Latest Government proposals for EEA Nationals

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Posted on 19 Jul 2017

Latest Government proposals for EEA Nationals

According to the Government’s recent Proposal which was presented to Parliament in June 2017, the rights that EU/EEA nationals have in the UK and the process they need to follow will depend on when they entered the UK in relation to the "Specified Date". The Government has stated that the Specified Date will be either no earlier than 29 March 2017, or no later than the date of the UK’s withdrawal from the EU.

To avoid a stampede, a "grace period" from the date of exit, which is expected to be two years, will be introduced during which EU/EEA nationals and their family members can regularise their status in the UK by applying for the relevant documentation.

According to the Proposal, current documentation such as Registration Certificates, Residence Cards and Permanent Residence cards, will not count post-Brexit, and new applications will apparently need to be made. During the grace period, the right to reside, study and work in the UK will remain in place for those who entered the UK before the Specified Date. The intention of this is to "avoid a cliff-edge".

However, once this Residence documentation has been obtained, the blanket permission during the grace period will automatically expire. The result of this is that failure to obtain documentation during this grace period will result in the individual no longer having permission to remain in the UK.

It is therefore vital that those wishing to remain in the UK obtain the relevant documentation in time, as Free Movement Rights under current EU law will automatically end and new UK laws will need to be put in place. At the point of Brexit, EU citizens and their families already lawfully in the UK will be able to stay here. However, they will need to formalise their immigration status in UK law by applying for a Residence document. The method of this application is unfortunately unclear, and we will need to await further information in this regard.

For those EU citizens and their families with five or more years’ continuous residence in the UK, by the date of Brexit, or by the end of the grace period, they should be eligible to be granted Permanent Residence. This is provided they have proof of their residence in the UK. The Government is yet to set out what it will require by way of proof, however, it is likely to be along the lines of the current position.

EU citizens and their families with less than five years’ continuous residence by the date of Brexit or by the end of the grace period, should be allowed to stay in the UK until they have been resident here for the five year period, however, it is likely they will need to apply for permission to remain. There is the potential they may be subject to additional criteria to be successful in this application, and this position is also unclear.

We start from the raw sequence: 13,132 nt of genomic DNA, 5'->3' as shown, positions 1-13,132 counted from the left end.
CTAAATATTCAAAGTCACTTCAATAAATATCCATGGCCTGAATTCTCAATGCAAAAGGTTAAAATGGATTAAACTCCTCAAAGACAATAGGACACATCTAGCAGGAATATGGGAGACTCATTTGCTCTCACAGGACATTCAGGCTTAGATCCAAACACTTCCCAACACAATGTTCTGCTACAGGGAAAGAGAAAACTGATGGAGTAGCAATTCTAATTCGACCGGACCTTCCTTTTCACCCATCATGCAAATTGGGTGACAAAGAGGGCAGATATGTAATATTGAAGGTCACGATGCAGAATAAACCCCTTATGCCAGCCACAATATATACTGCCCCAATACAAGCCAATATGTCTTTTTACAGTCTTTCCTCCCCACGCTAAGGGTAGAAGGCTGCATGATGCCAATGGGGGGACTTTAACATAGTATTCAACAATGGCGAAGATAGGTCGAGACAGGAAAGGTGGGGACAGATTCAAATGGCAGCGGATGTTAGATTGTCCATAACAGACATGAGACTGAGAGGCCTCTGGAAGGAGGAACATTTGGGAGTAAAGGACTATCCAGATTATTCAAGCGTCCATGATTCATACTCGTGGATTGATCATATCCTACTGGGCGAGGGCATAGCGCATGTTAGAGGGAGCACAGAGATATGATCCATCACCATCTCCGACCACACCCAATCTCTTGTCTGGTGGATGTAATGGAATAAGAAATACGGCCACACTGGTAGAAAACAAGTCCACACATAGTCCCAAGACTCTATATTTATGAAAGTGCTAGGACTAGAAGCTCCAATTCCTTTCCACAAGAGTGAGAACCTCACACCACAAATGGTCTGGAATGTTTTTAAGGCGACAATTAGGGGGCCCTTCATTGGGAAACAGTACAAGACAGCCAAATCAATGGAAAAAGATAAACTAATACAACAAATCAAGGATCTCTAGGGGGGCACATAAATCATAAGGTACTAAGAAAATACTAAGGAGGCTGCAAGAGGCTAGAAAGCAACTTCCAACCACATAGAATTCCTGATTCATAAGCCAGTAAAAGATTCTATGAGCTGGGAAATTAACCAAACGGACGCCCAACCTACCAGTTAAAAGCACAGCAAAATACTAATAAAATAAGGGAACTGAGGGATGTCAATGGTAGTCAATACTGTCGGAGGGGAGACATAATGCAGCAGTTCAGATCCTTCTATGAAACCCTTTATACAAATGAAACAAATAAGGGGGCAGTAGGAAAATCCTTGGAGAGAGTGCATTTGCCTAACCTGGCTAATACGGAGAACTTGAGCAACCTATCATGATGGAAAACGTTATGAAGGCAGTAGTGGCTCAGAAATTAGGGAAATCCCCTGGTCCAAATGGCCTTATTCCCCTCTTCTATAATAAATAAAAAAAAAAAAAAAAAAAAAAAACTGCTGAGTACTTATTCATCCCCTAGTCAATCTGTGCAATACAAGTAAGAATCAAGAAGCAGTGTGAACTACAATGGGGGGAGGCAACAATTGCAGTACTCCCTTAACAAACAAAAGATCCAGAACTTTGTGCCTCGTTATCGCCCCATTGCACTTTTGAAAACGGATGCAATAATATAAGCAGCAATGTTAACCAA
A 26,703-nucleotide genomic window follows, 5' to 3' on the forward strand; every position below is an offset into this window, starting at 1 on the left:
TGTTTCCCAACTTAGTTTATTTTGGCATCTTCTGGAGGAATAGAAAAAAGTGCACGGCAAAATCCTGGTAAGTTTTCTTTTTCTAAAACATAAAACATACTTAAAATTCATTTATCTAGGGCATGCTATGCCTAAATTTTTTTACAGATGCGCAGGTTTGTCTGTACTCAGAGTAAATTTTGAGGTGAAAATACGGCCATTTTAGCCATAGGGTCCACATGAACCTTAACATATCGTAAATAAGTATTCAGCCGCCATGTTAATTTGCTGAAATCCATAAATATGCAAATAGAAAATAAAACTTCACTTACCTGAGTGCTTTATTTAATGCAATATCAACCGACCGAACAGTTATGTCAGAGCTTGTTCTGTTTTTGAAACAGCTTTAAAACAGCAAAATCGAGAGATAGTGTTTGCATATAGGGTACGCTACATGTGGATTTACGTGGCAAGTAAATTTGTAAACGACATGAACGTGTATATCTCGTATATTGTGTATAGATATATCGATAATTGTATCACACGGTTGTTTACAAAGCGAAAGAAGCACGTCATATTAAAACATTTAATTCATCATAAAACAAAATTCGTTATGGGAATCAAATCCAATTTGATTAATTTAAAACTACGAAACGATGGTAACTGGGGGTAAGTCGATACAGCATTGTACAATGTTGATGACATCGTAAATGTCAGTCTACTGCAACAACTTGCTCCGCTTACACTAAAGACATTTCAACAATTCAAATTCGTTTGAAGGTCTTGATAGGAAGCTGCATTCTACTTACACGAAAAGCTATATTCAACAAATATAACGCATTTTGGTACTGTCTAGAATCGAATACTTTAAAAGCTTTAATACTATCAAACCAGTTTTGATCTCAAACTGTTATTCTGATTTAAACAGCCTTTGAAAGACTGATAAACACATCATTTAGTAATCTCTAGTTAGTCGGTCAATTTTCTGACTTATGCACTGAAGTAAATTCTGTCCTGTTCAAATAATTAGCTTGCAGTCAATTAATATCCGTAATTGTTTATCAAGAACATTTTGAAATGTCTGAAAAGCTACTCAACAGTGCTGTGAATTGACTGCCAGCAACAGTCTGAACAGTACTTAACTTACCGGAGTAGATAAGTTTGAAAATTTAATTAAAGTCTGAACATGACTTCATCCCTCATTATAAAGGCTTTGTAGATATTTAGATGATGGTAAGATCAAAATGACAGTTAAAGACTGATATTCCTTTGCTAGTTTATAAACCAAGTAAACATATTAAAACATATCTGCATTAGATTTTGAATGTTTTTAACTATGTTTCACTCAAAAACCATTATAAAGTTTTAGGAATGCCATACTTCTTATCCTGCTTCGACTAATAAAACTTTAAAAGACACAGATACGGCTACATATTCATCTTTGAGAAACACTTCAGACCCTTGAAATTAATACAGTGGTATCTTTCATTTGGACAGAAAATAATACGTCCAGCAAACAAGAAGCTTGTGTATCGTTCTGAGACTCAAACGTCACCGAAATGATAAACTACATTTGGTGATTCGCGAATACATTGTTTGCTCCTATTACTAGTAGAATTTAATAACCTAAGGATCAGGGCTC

If the Specified Date is earlier than the date of withdrawal from the EU, and EU citizens arrive between those two dates, then free movement rights might exist up to the point the UK leaves the EU. This is not guaranteed and the terms for this grace period, during which they will need to apply for leave to remain, have not yet been drawn up. It is thought this is likely to be a Points Based System, similar to the Tier 2, 4, 5 System in place, so watch this space.

Surprisingly, those individuals currently holding Permanent Residence status will not automatically receive a settled status document without the need for an application. This does seem contradictory, as prior to the Proposal, the Government was encouraging those eligible to apply for Permanent Residence, to do so. However, the Government is now seeking to make the application process for those holding Permanent Residence already as "streamlined as possible". This may mean a voluntary scheme to enable eligible EU citizens to apply for the necessary residence document pre-Brexit.   The details of which, should be available "in due course".

What is clear from the Proposal is that whilst the Government has intended to set out the position, the practicality of this and the timing thereof, all remain unclear.

The articles published on this website, current at the date of publication, are for reference purposes only. They do not constitute legal advice and should not be relied upon as such. Specific legal advice about your own circumstances should always be sought separately before taking any action.

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